This is how the Install App dialog will look like once your App goes live.
VOLUME VQuestions To Ask Before Showing a HomeBy Jonathan PressmanRenters are usually eager to start seeing homes immediately. However, it’s important to take a step back and ask certain questions before showing a home. Setting expectations and avoiding miscommunications will save time and get to the closing table sooner.
“Are You Working With a Realtor?”The National Association of Realtors (NAR) Code of Ethics (Standard of Practice 16-9) deems it unethical for Realtors to solicit clients who have exclusive agency agreements with another Realtor. Besides being a violation of NAR ethics, showing a home to a tenant who is already working with another Realtor likely means that representative will not be compensated. In some cases, this may also be an indicator of a prospective renter who is either overwhelmingly picky or has a bad credit file. Ask why this client is looking elsewhere to make sure the issue is not Realtor-tenant conflict and really a matter of monetary issues.
“When Are You Moving?”The real estate market moves quickly, so today’s inventory may not be available next month. Showing homes to a tenant who doesn’t intend on moving for six months can be inefficient, and result in wasted time for Realtors and landlords. Walk-throughs should be no earlier than 30-45 days from the move-in date; most landlords will not hold a rental for more than a month if they don’t have to. For repeat clients, calendars come in handy to know when renters will need to either renew their leases or find some place new to live. Also, the closer they are to needing a new home, the less particular they may be.
“Do You Have Any Pets?”Animals can be important family members to the 70% of American households who own pets, often influencing buying decisions. In a 2020 NAR survey, 43% of households reported a willingness to move to better accommodate their pets. Tenants aren’t the only ones who care about pets. Some landlords and condo associations charge pet fees, and impose restrictions based on size, breed and number of pets—or prohibit pets altogether. Knowing all pet details beforehand can save both the Realtors and renters valuable time to look elsewhere.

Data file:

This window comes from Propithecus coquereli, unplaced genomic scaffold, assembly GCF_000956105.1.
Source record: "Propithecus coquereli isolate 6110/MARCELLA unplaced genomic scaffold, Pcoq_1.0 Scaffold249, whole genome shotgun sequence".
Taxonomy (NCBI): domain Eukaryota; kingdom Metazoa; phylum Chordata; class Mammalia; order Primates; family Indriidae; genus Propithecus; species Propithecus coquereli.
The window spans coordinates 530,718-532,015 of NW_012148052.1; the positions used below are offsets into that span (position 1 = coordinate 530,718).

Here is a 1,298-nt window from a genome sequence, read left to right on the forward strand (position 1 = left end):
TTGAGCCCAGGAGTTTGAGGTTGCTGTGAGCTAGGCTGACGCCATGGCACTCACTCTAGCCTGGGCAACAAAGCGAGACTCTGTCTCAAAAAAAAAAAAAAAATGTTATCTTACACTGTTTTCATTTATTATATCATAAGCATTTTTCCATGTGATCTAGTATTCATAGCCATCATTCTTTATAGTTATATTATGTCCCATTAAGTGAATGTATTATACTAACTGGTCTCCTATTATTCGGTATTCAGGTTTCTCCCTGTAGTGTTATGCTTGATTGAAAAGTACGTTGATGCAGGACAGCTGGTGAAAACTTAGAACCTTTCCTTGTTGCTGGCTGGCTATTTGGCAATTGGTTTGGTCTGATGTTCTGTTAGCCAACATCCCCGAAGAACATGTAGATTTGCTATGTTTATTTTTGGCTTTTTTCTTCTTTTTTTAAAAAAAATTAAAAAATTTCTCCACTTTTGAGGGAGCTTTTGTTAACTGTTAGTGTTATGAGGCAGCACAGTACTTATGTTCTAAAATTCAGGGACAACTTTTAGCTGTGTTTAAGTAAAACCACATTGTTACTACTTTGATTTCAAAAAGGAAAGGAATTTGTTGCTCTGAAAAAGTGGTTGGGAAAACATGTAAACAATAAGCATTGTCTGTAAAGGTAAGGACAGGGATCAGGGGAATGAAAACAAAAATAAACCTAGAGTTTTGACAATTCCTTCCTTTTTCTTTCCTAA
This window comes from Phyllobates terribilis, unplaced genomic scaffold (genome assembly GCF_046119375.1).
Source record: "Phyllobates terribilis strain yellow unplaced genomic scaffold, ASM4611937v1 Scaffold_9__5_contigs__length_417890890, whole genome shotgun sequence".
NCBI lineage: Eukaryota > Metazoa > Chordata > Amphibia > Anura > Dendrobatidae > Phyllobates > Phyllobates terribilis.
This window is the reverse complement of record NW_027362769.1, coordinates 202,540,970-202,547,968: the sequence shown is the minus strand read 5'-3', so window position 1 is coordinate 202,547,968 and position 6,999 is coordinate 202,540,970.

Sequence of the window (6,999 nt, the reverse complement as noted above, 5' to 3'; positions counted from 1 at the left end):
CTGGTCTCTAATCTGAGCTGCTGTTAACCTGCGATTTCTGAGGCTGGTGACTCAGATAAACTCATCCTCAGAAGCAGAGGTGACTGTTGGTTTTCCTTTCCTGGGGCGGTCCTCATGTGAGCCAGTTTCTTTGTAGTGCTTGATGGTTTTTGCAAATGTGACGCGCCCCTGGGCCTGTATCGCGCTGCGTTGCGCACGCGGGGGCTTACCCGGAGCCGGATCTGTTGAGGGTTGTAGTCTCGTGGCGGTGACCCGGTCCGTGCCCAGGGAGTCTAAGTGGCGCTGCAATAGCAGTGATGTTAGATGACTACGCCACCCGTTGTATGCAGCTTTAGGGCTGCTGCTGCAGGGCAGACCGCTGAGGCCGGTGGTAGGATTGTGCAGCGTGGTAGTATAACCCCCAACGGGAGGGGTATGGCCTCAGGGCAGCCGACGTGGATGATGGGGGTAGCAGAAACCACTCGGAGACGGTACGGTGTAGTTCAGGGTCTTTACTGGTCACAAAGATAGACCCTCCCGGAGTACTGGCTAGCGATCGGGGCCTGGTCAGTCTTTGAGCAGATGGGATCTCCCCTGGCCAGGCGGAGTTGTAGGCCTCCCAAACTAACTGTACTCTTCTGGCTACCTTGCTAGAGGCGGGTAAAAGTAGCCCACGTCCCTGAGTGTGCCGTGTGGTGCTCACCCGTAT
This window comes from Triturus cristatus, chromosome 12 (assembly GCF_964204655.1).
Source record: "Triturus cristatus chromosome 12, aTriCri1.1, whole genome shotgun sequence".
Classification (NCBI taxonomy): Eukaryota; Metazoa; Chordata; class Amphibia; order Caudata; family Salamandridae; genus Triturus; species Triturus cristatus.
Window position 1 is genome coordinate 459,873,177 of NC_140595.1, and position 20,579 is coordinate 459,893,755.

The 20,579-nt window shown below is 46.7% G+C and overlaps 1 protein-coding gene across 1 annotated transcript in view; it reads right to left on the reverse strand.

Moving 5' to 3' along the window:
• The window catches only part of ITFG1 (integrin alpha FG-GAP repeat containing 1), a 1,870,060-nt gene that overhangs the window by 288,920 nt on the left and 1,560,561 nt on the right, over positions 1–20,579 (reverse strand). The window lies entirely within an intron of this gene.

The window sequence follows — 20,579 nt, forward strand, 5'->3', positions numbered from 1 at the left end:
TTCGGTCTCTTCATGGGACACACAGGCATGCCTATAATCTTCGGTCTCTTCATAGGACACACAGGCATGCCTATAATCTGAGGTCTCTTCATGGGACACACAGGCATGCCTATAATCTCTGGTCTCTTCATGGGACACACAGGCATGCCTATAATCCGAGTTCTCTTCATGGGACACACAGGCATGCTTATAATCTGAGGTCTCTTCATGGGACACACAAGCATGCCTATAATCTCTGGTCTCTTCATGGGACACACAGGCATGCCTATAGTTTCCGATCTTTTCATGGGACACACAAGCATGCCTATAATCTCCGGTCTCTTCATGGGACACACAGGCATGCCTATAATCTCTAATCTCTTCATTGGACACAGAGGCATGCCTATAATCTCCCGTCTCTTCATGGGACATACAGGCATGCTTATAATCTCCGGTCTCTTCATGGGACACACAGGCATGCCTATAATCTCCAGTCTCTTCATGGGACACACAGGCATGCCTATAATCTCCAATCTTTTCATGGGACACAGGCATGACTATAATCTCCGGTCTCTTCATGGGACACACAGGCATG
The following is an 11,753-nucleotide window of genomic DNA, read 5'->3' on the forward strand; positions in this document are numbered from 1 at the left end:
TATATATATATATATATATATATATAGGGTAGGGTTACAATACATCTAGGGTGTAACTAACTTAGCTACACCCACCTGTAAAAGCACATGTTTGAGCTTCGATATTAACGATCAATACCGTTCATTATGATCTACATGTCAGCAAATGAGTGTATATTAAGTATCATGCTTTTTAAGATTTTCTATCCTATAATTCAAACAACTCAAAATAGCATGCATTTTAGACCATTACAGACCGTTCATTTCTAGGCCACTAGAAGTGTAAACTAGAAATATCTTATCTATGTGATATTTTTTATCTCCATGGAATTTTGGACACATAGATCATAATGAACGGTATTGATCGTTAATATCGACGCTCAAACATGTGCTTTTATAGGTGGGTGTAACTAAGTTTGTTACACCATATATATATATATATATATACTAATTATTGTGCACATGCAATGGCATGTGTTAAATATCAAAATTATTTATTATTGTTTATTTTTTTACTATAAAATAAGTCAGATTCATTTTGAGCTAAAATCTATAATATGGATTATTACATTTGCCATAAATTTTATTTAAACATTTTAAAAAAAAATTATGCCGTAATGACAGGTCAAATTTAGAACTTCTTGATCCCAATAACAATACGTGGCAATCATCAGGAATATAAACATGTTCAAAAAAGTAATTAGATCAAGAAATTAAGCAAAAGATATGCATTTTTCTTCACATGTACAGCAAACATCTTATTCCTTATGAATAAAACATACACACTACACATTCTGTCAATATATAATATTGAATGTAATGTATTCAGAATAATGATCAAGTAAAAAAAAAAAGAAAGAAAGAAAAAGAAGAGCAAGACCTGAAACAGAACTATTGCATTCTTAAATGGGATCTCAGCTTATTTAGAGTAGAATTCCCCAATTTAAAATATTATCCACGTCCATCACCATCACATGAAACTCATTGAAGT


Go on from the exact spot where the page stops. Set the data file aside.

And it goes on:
“What’s Your Price Range?”Rental rates are commonly a limiting factor in real estate, and Realtors should help their clients search for homes that fit that budget. While some clients may be interested in viewing dozens of rentals in all price ranges, asking about the price range beforehand lets Realtors know if they’re in their farming price. For example, if a Realtor only works with clients who have a minimum monthly rental price of $2,000, then a prospective renter with a budget of $1,300 to $1,500 is not realistic.
“What Part of Town Do You Prefer?”The popular mantra “location, location, location” is true, in large part because location is necessary for schooling, proximity to jobs, transportation, shopping, entertainment and more. Inquiring about what part of town a tenant wants to live in will help Realtors select homes for their clients in the appropriate locale. This will also be significant if the Realtor is unfamiliar or uncomfortable with showing places in certain areas.
“How Many Bedrooms Do You Need?”The number of bedrooms in a house can easily make or break a customer’s decision to rent a home. Realtors should ascertain the minimum number of bedrooms a client needs, and, unless otherwise agreed upon, only show homes that have at least that many bedrooms.
The Right Questions Get Better Home ResultsWhile putting a showing on hold to ask a prospective client these queries may feel time-consuming, remember that the answers are beneficial for everyone. Some Q&A will be non-negotiable; other answers have wiggle room. Realtors can use this information to provide better service to their clients, in addition to ensuring compliance with the NAR’s Code of Ethics.